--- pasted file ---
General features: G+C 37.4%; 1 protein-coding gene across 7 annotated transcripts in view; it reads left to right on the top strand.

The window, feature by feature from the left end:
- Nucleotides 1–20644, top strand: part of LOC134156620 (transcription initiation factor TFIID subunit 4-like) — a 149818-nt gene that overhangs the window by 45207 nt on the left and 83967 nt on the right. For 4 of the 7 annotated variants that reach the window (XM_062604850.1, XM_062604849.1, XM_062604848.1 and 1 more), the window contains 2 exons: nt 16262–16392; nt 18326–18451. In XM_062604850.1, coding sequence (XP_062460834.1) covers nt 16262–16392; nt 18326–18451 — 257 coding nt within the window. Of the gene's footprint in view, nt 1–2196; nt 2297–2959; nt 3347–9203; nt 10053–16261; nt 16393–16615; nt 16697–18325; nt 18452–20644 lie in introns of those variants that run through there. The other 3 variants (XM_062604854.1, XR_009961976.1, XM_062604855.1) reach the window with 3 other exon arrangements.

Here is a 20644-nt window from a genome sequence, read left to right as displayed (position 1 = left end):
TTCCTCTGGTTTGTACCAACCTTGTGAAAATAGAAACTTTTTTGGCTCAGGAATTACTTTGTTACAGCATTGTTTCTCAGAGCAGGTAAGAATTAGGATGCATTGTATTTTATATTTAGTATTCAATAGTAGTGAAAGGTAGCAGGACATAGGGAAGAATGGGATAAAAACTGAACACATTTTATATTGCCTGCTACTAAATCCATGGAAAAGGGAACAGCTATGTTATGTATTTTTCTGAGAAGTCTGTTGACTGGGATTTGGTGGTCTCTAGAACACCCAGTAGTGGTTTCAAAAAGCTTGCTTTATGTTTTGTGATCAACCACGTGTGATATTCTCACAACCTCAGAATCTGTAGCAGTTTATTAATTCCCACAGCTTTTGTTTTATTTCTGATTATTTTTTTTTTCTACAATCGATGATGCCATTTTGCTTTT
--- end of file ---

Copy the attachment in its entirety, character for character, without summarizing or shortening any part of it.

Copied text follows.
General features: G+C 37.4%; 1 protein-coding gene across 7 annotated transcripts in view; it reads left to right on the top strand.

The window, feature by feature from the left end:
- Nucleotides 1–20644, top strand: part of LOC134156620 (transcription initiation factor TFIID subunit 4-like) — a 149818-nt gene that overhangs the window by 45207 nt on the left and 83967 nt on the right. For 4 of the 7 annotated variants that reach the window (XM_062604850.1, XM_062604849.1, XM_062604848.1 and 1 more), the window contains 2 exons: nt 16262–16392; nt 18326–18451. In XM_062604850.1, coding sequence (XP_062460834.1) covers nt 16262–16392; nt 18326–18451 — 257 coding nt within the window. Of the gene's footprint in view, nt 1–2196; nt 2297–2959; nt 3347–9203; nt 10053–16261; nt 16393–16615; nt 16697–18325; nt 18452–20644 lie in introns of those variants that run through there. The other 3 variants (XM_062604854.1, XR_009961976.1, XM_062604855.1) reach the window with 3 other exon arrangements.

Here is a 20644-nt window from a genome sequence, read left to right as displayed (position 1 = left end):
TTCCTCTGGTTTGTACCAACCTTGTGAAAATAGAAACTTTTTTGGCTCAGGAATTACTTTGTTACAGCATTGTTTCTCAGAGCAGGTAAGAATTAGGATGCATTGTATTTTATATTTAGTATTCAATAGTAGTGAAAGGTAGCAGGACATAGGGAAGAATGGGATAAAAACTGAACACATTTTATATTGCCTGCTACTAAATCCATGGAAAAGGGAACAGCTATGTTATGTATTTTTCTGAGAAGTCTGTTGACTGGGATTTGGTGGTCTCTAGAACACCCAGTAGTGGTTTCAAAAAGCTTGCTTTATGTTTTGTGATCAACCACGTGTGATATTCTCACAACCTCAGAATCTGTAGCAGTTTATTAATTCCCACAGCTTTTGTTTTATTTCTGATTATTTTTTTTTTCTACAATCGATGATGCCATTTTGCTTTT